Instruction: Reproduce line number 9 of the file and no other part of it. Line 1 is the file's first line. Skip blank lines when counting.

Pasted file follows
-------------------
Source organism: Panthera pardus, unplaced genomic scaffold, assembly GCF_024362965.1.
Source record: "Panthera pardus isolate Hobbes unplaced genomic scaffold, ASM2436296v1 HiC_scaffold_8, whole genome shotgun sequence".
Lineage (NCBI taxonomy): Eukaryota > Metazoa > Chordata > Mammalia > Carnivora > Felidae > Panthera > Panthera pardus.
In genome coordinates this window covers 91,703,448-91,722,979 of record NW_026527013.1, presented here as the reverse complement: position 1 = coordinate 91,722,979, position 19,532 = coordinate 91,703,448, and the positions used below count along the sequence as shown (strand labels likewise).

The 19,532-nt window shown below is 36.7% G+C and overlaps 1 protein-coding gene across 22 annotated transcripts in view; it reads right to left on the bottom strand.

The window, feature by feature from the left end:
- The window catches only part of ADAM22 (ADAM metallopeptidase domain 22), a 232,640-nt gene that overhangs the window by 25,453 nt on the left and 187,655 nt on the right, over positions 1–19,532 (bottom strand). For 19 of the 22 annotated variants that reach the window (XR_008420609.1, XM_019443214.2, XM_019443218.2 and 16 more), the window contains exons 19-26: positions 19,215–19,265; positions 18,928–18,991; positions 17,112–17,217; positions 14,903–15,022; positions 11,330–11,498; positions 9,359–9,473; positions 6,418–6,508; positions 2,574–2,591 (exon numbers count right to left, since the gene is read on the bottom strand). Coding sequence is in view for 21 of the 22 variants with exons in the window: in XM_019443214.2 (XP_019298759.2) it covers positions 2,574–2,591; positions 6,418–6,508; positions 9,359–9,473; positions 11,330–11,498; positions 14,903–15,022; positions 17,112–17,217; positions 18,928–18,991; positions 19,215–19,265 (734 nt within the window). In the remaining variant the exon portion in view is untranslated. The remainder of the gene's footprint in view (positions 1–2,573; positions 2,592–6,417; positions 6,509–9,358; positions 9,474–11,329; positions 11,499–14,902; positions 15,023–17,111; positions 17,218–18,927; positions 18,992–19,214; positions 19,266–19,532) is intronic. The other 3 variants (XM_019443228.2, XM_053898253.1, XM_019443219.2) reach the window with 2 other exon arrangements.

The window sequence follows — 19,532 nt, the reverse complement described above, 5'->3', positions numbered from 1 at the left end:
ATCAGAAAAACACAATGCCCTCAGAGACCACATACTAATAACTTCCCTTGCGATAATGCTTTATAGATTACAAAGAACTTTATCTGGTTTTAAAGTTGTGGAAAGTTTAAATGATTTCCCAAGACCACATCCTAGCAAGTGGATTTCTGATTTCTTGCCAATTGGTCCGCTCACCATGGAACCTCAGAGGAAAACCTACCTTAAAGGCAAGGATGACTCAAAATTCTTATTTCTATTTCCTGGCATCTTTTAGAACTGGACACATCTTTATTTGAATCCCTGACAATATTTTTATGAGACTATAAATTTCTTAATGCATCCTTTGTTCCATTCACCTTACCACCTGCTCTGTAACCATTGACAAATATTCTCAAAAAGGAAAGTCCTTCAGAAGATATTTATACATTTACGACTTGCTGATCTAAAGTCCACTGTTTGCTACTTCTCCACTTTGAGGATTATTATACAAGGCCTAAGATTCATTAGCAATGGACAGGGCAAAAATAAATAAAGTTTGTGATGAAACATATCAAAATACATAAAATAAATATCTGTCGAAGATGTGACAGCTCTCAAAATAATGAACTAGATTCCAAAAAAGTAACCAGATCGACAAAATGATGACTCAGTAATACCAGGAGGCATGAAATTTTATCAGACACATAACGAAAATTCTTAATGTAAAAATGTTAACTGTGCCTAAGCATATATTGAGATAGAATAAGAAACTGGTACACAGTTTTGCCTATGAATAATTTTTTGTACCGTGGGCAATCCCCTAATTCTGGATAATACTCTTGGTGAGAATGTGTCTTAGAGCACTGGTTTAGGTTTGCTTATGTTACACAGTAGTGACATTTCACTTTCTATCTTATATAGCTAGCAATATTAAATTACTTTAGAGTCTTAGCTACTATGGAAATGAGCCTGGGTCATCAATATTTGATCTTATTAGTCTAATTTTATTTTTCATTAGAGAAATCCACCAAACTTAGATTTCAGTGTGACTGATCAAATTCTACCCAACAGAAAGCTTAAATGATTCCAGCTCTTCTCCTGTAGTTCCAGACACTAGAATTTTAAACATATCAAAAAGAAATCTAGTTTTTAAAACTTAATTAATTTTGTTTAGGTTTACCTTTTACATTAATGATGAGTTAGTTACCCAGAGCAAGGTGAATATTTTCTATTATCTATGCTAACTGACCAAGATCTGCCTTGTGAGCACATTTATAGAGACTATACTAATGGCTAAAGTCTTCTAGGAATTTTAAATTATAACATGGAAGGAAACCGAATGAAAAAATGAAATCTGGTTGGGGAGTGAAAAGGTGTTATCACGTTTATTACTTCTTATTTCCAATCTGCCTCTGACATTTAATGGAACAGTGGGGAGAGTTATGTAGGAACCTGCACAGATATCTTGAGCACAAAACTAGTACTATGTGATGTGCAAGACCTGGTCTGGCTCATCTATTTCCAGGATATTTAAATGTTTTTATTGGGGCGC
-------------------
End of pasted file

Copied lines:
ATCAGAAAAACACAATGCCCTCAGAGACCACATACTAATAACTTCCCTTGCGATAATGCTTTATAGATTACAAAGAACTTTATCTGGTTTTAAAGTTGTGGAAAGTTTAAATGATTTCCCAAGACCACATCCTAGCAAGTGGATTTCTGATTTCTTGCCAATTGGTCCGCTCACCATGGAACCTCAGAGGAAAACCTACCTTAAAGGCAAGGATGACTCAAAATTCTTATTTCTATTTCCTGGCATCTTTTAGAACTGGACACATCTTTATTTGAATCCCTGACAATATTTTTATGAGACTATAAATTTCTTAATGCATCCTTTGTTCCATTCACCTTACCACCTGCTCTGTAACCATTGACAAATATTCTCAAAAAGGAAAGTCCTTCAGAAGATATTTATACATTTACGACTTGCTGATCTAAAGTCCACTGTTTGCTACTTCTCCACTTTGAGGATTATTATACAAGGCCTAAGATTCATTAGCAATGGACAGGGCAAAAATAAATAAAGTTTGTGATGAAACATATCAAAATACATAAAATAAATATCTGTCGAAGATGTGACAGCTCTCAAAATAATGAACTAGATTCCAAAAAAGTAACCAGATCGACAAAATGATGACTCAGTAATACCAGGAGGCATGAAATTTTATCAGACACATAACGAAAATTCTTAATGTAAAAATGTTAACTGTGCCTAAGCATATATTGAGATAGAATAAGAAACTGGTACACAGTTTTGCCTATGAATAATTTTTTGTACCGTGGGCAATCCCCTAATTCTGGATAATACTCTTGGTGAGAATGTGTCTTAGAGCACTGGTTTAGGTTTGCTTATGTTACACAGTAGTGACATTTCACTTTCTATCTTATATAGCTAGCAATATTAAATTACTTTAGAGTCTTAGCTACTATGGAAATGAGCCTGGGTCATCAATATTTGATCTTATTAGTCTAATTTTATTTTTCATTAGAGAAATCCACCAAACTTAGATTTCAGTGTGACTGATCAAATTCTACCCAACAGAAAGCTTAAATGATTCCAGCTCTTCTCCTGTAGTTCCAGACACTAGAATTTTAAACATATCAAAAAGAAATCTAGTTTTTAAAACTTAATTAATTTTGTTTAGGTTTACCTTTTACATTAATGATGAGTTAGTTACCCAGAGCAAGGTGAATATTTTCTATTATCTATGCTAACTGACCAAGATCTGCCTTGTGAGCACATTTATAGAGACTATACTAATGGCTAAAGTCTTCTAGGAATTTTAAATTATAACATGGAAGGAAACCGAATGAAAAAATGAAATCTGGTTGGGGAGTGAAAAGGTGTTATCACGTTTATTACTTCTTATTTCCAATCTGCCTCTGACATTTAATGGAACAGTGGGGAGAGTTATGTAGGAACCTGCACAGATATCTTGAGCACAAAACTAGTACTATGTGATGTGCAAGACCTGGTCTGGCTCATCTATTTCCAGGATATTTAAATGTTTTTATTGGGGCGC